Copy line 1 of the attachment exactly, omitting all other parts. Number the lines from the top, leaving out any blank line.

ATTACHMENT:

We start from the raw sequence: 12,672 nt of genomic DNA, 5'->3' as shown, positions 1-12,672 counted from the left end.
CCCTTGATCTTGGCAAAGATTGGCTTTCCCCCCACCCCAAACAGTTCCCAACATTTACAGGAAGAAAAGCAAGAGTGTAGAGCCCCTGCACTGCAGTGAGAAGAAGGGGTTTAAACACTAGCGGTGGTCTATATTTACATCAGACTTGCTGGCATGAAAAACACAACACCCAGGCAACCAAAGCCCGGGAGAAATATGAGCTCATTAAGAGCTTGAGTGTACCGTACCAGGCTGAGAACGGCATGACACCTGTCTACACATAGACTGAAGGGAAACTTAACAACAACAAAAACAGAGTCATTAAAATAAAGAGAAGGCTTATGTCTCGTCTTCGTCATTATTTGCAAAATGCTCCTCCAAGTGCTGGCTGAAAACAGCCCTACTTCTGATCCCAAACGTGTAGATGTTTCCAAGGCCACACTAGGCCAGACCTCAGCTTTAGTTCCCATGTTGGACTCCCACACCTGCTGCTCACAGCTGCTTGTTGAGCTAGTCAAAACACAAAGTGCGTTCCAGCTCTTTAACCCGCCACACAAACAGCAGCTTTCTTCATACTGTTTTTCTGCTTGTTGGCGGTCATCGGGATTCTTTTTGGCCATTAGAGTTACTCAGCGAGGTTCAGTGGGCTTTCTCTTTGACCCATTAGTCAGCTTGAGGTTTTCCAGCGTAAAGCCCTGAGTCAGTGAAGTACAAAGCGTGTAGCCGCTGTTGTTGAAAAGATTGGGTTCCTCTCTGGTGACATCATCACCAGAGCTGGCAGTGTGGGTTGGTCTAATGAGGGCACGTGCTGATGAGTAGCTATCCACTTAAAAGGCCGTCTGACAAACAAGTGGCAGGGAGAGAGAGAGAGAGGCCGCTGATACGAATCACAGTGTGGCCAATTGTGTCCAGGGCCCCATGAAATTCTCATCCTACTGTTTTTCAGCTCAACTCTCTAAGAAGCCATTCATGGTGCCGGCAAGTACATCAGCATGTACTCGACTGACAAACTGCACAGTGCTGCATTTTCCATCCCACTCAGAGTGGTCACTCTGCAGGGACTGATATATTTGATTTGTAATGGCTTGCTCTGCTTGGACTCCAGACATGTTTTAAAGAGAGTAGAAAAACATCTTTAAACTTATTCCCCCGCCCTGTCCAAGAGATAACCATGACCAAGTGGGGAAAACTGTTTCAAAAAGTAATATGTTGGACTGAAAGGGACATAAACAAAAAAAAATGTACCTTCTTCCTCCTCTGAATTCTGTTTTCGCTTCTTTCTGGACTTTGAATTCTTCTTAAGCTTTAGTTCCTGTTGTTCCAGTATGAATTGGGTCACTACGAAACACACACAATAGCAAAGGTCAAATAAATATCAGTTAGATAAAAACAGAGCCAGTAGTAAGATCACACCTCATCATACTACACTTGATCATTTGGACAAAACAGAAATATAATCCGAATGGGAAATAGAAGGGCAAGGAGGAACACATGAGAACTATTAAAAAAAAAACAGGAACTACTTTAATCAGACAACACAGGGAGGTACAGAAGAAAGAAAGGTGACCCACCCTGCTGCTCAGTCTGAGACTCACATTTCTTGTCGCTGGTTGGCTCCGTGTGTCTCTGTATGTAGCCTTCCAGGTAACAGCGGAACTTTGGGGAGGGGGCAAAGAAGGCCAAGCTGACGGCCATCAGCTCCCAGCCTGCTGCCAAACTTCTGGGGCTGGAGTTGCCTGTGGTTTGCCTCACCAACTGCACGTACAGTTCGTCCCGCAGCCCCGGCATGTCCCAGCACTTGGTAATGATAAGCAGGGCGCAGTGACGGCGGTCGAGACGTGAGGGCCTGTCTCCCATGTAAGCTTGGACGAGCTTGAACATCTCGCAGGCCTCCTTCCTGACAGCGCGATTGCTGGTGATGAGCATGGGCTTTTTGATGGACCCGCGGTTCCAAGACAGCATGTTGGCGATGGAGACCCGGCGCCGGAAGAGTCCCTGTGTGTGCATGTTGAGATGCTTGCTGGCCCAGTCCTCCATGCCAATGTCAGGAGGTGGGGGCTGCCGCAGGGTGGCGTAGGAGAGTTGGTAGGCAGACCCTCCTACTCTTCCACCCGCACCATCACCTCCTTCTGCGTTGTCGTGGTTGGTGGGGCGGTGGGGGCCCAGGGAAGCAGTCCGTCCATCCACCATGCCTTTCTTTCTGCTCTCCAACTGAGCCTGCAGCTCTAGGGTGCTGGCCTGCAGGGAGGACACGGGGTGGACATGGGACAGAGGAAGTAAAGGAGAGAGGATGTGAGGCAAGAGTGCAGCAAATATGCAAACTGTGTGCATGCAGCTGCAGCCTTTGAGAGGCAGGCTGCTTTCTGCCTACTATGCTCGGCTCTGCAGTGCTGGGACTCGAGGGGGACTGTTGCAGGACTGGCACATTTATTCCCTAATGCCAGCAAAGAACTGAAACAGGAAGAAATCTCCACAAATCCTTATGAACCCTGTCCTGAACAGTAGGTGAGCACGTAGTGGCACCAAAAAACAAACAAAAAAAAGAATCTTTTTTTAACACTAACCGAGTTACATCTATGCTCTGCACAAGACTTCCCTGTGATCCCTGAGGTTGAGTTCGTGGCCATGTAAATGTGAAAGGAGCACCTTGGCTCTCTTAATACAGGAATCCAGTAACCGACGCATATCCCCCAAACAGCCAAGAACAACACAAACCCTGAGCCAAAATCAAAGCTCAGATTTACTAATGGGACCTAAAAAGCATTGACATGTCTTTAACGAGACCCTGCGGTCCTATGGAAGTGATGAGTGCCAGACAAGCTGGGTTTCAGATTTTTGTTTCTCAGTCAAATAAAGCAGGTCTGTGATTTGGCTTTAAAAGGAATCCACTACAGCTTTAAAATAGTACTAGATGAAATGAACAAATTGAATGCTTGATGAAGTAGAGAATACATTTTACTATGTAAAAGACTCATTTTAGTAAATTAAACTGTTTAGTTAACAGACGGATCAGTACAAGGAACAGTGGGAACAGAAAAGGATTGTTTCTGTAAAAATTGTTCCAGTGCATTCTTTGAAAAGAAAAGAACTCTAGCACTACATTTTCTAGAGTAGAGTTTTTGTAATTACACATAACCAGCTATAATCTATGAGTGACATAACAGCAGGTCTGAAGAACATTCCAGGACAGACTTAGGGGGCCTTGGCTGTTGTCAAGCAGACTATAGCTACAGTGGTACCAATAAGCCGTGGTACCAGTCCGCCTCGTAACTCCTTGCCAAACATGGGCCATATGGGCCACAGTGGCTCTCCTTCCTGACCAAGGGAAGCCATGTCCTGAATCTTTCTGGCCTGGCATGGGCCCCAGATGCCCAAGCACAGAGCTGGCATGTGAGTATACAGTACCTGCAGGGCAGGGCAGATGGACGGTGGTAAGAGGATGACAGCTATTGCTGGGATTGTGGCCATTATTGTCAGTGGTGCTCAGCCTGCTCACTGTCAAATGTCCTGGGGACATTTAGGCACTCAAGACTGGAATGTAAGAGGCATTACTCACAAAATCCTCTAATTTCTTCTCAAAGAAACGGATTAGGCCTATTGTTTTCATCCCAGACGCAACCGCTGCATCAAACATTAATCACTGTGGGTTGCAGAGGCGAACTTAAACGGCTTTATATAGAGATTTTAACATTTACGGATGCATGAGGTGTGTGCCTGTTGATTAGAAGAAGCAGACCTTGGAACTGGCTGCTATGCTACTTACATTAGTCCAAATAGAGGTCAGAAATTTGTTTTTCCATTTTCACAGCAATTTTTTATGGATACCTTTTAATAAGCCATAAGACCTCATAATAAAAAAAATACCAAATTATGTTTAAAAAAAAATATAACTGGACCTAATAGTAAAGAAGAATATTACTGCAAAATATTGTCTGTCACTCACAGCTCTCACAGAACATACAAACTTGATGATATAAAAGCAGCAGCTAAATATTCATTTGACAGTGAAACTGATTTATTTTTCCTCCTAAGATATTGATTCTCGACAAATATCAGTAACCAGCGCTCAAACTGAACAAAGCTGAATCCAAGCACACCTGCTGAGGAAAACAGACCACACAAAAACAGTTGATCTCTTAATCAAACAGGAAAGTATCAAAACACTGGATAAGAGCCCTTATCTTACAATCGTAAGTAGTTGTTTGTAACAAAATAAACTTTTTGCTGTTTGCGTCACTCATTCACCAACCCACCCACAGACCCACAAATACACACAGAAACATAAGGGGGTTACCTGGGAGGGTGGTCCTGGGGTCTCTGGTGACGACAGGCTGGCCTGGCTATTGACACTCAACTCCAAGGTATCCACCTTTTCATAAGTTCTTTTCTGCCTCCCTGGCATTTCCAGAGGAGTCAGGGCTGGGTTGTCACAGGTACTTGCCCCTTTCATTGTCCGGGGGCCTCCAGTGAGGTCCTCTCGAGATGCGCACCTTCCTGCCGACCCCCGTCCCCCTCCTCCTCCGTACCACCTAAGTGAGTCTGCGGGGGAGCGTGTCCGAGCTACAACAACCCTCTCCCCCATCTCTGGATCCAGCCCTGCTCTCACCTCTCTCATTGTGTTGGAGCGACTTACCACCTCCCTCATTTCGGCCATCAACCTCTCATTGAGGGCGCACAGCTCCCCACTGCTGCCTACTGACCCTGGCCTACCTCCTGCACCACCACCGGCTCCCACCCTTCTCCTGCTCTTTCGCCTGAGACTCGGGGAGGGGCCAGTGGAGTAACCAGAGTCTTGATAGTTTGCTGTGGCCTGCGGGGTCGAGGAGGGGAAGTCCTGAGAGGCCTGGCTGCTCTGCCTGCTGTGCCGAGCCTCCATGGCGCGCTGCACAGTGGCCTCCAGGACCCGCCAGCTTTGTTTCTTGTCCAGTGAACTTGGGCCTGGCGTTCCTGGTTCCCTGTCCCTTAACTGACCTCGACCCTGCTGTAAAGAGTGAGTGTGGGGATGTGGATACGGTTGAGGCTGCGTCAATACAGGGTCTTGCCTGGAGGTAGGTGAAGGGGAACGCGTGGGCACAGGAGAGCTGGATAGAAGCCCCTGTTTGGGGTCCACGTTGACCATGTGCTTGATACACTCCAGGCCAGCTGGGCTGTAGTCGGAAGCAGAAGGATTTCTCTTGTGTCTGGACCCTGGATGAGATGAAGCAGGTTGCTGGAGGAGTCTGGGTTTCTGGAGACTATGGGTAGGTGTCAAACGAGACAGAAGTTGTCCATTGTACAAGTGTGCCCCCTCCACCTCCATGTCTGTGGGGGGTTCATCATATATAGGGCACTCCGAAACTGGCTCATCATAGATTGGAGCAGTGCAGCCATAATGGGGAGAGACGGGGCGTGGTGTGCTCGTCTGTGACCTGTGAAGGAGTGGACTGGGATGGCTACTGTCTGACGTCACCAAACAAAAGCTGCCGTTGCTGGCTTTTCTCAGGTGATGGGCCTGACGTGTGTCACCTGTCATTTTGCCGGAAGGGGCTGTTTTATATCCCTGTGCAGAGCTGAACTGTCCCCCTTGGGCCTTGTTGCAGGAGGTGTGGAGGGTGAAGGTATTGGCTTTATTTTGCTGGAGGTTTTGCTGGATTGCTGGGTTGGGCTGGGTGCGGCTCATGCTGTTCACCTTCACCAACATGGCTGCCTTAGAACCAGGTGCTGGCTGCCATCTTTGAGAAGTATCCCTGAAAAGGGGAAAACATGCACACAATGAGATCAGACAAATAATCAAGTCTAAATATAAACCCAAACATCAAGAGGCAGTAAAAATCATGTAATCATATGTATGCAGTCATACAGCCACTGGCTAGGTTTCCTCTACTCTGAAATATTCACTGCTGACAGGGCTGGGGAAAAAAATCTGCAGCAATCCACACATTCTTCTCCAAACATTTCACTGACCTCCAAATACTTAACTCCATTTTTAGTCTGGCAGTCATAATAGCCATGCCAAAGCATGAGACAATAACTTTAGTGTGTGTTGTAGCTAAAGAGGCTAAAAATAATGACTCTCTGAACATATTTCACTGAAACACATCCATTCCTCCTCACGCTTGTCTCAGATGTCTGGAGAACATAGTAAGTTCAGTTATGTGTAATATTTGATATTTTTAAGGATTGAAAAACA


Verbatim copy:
We start from the raw sequence: 12,672 nt of genomic DNA, 5'->3' as shown, positions 1-12,672 counted from the left end.